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  1. #21
    rbarker's Avatar
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    While I agree that the light output of the strobes being used may influence film selection, I'd suggest selecting a film (and developer) that gives you the look you want, ignoring the fact that you're using strobes for lighting. For use with 35mm, that might be a slower, finer-grained film like Pan F+, or a medium-speed film like FP4+, or even one of the tabular-grained films like T-Max or Delta 100.

    The choice is really a matter of personal taste and style - something that only you can resolve through testing.
    [COLOR=SlateGray]"You can't depend on your eyes if your imagination is out of focus." -Mark Twain[/COLOR]

    Ralph Barker
    Rio Rancho, NM

  2. #22
    bjorke's Avatar
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    Quote Originally Posted by MikeGates
    I am *just* now setting up studio space (actually, two days ago), and am trying to learn my way around lighting.
    If you are familiar with a film (like TX), use that -- so that you can move forward PREDICTABLY. Using a new film when getting used to artificial lighting is to add unknown variables to the equation. Is your lighting creating hot spots and hard shadow areas, or is it this snappy new unknown film?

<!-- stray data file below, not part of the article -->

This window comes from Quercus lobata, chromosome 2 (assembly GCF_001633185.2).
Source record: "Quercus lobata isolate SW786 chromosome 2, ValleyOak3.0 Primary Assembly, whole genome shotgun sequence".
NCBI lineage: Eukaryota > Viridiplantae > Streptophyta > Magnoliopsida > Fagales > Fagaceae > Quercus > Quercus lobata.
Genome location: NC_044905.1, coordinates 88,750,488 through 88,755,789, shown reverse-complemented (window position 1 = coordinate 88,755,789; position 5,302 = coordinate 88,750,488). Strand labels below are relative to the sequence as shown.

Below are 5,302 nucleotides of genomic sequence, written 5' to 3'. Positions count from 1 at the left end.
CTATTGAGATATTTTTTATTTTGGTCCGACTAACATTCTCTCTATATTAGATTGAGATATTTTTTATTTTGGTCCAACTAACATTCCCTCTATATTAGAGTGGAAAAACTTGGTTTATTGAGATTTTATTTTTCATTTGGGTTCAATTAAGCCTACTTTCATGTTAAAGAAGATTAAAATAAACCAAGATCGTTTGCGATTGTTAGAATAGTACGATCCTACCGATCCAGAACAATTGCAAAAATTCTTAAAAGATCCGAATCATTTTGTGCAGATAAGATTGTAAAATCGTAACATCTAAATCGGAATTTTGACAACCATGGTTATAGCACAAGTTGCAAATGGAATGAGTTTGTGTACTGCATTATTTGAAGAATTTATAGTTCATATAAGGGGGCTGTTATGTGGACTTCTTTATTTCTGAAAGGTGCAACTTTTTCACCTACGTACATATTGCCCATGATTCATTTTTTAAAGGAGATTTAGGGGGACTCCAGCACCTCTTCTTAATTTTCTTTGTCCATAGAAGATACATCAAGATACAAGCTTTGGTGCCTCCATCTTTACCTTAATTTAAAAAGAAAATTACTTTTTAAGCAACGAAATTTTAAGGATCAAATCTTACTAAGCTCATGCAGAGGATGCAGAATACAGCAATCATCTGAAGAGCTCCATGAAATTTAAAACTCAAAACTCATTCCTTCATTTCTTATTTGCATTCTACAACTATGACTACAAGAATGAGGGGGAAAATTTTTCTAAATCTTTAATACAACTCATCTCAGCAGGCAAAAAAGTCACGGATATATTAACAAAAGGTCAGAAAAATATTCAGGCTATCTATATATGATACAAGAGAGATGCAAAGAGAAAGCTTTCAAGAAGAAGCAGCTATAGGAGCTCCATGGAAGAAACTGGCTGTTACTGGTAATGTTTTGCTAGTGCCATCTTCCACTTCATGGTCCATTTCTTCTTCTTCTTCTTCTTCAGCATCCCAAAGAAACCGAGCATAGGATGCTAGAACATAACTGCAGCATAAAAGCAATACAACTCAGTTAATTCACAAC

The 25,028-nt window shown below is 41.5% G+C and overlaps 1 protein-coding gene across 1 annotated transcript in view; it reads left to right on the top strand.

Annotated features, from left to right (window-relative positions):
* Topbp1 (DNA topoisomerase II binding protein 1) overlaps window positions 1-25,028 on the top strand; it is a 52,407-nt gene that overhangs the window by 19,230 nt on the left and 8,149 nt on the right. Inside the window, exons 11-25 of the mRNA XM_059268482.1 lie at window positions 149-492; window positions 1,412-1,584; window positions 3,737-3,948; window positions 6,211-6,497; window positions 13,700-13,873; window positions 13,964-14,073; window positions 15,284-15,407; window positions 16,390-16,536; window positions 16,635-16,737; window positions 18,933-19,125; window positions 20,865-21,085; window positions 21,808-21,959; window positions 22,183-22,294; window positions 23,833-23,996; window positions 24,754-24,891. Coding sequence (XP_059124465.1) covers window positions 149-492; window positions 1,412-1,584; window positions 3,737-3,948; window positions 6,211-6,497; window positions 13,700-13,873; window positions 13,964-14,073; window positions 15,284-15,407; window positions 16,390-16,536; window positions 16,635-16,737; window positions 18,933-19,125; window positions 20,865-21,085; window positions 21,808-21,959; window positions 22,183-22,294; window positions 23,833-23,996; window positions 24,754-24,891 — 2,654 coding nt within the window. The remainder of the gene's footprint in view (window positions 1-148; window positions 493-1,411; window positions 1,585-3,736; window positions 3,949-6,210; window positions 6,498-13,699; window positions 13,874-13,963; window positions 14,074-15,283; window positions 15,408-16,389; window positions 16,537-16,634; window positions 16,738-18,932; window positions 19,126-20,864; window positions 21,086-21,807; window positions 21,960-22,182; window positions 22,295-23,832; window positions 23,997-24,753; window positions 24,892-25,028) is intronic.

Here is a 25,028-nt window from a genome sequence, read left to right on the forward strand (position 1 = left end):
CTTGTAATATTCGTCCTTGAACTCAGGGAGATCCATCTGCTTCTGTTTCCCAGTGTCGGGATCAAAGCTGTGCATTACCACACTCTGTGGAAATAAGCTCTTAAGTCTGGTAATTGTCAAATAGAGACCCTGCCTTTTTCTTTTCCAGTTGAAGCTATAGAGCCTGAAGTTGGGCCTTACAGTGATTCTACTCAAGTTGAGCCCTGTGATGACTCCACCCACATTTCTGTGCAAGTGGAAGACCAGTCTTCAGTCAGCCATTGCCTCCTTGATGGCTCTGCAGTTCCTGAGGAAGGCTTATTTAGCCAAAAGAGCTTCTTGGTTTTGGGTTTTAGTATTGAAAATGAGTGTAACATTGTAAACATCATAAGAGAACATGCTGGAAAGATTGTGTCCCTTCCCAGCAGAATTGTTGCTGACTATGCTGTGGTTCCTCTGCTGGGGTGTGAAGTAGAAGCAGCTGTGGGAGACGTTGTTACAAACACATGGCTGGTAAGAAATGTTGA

Whatever you choose, stick with it until your comfort level is high or until you have some COMPELLING reason to switch (like the need for fine grain or color). Then do the same with the new film.

    If you have no other considerations, pick something with a lot of latitude, so that you don't bury yourself in blown highlights etc. I recommend Tri-X rated at 200 or 250 for that. Quite lovely stuff, really. Don't worry so much about uber-fine grain, go for tone -- Tri-X does well and is a flexible friend.

    "What Would Zeus Do?"
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